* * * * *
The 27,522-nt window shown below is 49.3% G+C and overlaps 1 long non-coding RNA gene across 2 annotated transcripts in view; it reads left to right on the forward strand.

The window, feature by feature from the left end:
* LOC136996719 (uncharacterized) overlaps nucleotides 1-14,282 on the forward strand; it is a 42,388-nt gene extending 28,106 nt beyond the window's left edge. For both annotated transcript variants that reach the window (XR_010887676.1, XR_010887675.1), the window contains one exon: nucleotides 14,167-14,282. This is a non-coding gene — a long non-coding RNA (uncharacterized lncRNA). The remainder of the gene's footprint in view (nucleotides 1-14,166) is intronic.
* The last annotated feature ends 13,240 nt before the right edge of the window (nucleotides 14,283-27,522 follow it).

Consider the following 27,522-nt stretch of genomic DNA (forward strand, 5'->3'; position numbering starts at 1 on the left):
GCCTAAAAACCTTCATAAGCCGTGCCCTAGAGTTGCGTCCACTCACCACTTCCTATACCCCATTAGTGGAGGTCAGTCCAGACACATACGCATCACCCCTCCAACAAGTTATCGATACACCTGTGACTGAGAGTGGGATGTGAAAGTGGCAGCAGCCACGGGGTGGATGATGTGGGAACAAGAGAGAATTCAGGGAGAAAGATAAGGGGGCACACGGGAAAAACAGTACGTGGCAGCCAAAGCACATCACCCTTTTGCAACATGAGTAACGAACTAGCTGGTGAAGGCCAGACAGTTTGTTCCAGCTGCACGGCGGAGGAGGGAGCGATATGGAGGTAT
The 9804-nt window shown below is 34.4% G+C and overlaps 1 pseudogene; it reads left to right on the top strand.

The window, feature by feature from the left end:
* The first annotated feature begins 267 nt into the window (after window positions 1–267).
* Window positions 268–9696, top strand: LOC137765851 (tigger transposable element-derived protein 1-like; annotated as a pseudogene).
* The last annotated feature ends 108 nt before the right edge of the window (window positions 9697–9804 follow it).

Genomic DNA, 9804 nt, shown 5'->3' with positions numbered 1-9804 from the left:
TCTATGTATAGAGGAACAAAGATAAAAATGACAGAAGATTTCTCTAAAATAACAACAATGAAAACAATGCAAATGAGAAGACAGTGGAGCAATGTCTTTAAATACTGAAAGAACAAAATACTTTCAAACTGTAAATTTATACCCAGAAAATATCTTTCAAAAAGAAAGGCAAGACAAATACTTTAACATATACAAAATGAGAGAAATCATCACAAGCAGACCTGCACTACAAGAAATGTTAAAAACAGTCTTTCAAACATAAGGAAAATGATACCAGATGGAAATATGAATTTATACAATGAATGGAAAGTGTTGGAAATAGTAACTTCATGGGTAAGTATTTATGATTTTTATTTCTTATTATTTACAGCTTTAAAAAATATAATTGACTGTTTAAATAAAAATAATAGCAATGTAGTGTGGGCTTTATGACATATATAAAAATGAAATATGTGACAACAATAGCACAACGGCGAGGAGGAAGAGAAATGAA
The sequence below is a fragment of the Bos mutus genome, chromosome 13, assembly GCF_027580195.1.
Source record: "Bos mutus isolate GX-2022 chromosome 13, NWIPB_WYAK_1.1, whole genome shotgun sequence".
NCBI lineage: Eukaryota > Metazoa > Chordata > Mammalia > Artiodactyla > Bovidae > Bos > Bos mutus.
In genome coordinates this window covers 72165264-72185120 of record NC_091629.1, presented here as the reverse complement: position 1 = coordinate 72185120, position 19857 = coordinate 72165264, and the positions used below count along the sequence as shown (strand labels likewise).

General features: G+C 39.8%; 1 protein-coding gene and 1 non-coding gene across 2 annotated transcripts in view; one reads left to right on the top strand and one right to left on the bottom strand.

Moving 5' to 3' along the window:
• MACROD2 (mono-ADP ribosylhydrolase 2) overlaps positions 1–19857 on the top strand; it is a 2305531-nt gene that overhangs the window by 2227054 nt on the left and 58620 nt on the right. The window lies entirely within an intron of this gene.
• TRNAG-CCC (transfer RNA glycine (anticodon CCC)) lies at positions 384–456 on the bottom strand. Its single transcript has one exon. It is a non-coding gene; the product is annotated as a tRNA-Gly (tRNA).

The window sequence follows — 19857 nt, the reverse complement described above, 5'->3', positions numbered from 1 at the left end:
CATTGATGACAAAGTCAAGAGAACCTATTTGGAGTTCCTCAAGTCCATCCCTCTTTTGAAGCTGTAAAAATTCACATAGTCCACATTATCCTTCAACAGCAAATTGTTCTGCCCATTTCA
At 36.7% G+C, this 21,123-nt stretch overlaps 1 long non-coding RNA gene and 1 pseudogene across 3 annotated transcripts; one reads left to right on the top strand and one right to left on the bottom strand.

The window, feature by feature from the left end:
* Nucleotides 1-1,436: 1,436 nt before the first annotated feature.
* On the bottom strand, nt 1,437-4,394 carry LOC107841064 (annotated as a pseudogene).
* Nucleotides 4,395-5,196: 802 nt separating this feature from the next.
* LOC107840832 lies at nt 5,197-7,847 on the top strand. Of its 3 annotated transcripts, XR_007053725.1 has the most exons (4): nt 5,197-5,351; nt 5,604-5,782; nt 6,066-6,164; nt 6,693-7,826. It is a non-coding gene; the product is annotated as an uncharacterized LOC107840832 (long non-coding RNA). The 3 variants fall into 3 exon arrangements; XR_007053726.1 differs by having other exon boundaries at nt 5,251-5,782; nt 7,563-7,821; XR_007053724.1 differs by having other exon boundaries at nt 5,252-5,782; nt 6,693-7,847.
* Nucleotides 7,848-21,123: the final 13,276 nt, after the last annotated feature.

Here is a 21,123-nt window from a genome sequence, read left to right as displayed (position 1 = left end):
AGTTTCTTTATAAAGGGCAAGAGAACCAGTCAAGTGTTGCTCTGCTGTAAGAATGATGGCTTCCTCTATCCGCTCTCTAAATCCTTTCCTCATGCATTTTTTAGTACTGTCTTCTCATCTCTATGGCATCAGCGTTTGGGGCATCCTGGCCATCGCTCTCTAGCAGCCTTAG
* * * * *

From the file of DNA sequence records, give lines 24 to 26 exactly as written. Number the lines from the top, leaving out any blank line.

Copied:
At 36.7% G+C, this 21,123-nt stretch overlaps 1 long non-coding RNA gene and 1 pseudogene across 3 annotated transcripts; one reads left to right on the top strand and one right to left on the bottom strand.

The window, feature by feature from the left end:
* Nucleotides 1-1,436: 1,436 nt before the first annotated feature.